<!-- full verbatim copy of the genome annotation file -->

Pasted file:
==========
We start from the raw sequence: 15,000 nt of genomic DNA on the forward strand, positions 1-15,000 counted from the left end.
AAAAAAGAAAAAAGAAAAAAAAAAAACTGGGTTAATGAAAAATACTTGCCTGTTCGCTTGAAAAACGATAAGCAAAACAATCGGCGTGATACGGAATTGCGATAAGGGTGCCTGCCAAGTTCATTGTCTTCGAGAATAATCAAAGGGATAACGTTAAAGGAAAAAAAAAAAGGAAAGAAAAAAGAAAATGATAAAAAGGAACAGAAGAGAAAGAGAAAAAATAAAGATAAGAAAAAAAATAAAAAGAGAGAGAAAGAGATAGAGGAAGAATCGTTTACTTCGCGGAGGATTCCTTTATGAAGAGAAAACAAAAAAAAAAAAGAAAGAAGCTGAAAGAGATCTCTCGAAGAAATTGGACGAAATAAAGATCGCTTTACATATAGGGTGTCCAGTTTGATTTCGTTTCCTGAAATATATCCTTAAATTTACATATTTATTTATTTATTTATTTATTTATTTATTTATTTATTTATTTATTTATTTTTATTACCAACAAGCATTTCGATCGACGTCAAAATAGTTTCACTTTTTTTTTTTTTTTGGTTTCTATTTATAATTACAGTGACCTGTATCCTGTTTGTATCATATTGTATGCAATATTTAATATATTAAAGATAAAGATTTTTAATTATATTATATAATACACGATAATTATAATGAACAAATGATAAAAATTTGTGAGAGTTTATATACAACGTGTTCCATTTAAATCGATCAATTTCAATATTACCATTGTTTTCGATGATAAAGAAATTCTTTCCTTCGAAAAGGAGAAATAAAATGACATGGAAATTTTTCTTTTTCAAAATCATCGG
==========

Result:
We start from the raw sequence: 15,000 nt of genomic DNA on the forward strand, positions 1-15,000 counted from the left end.
AAAAAAGAAAAAAGAAAAAAAAAAAACTGGGTTAATGAAAAATACTTGCCTGTTCGCTTGAAAAACGATAAGCAAAACAATCGGCGTGATACGGAATTGCGATAAGGGTGCCTGCCAAGTTCATTGTCTTCGAGAATAATCAAAGGGATAACGTTAAAGGAAAAAAAAAAAGGAAAGAAAAAAGAAAATGATAAAAAGGAACAGAAGAGAAAGAGAAAAAATAAAGATAAGAAAAAAAATAAAAAGAGAGAGAAAGAGATAGAGGAAGAATCGTTTACTTCGCGGAGGATTCCTTTATGAAGAGAAAACAAAAAAAAAAAAGAAAGAAGCTGAAAGAGATCTCTCGAAGAAATTGGACGAAATAAAGATCGCTTTACATATAGGGTGTCCAGTTTGATTTCGTTTCCTGAAATATATCCTTAAATTTACATATTTATTTATTTATTTATTTATTTATTTATTTATTTATTTATTTATTTATTTTTATTACCAACAAGCATTTCGATCGACGTCAAAATAGTTTCACTTTTTTTTTTTTTTTGGTTTCTATTTATAATTACAGTGACCTGTATCCTGTTTGTATCATATTGTATGCAATATTTAATATATTAAAGATAAAGATTTTTAATTATATTATATAATACACGATAATTATAATGAACAAATGATAAAAATTTGTGAGAGTTTATATACAACGTGTTCCATTTAAATCGATCAATTTCAATATTACCATTGTTTTCGATGATAAAGAAATTCTTTCCTTCGAAAAGGAGAAATAAAATGACATGGAAATTTTTCTTTTTCAAAATCATCGG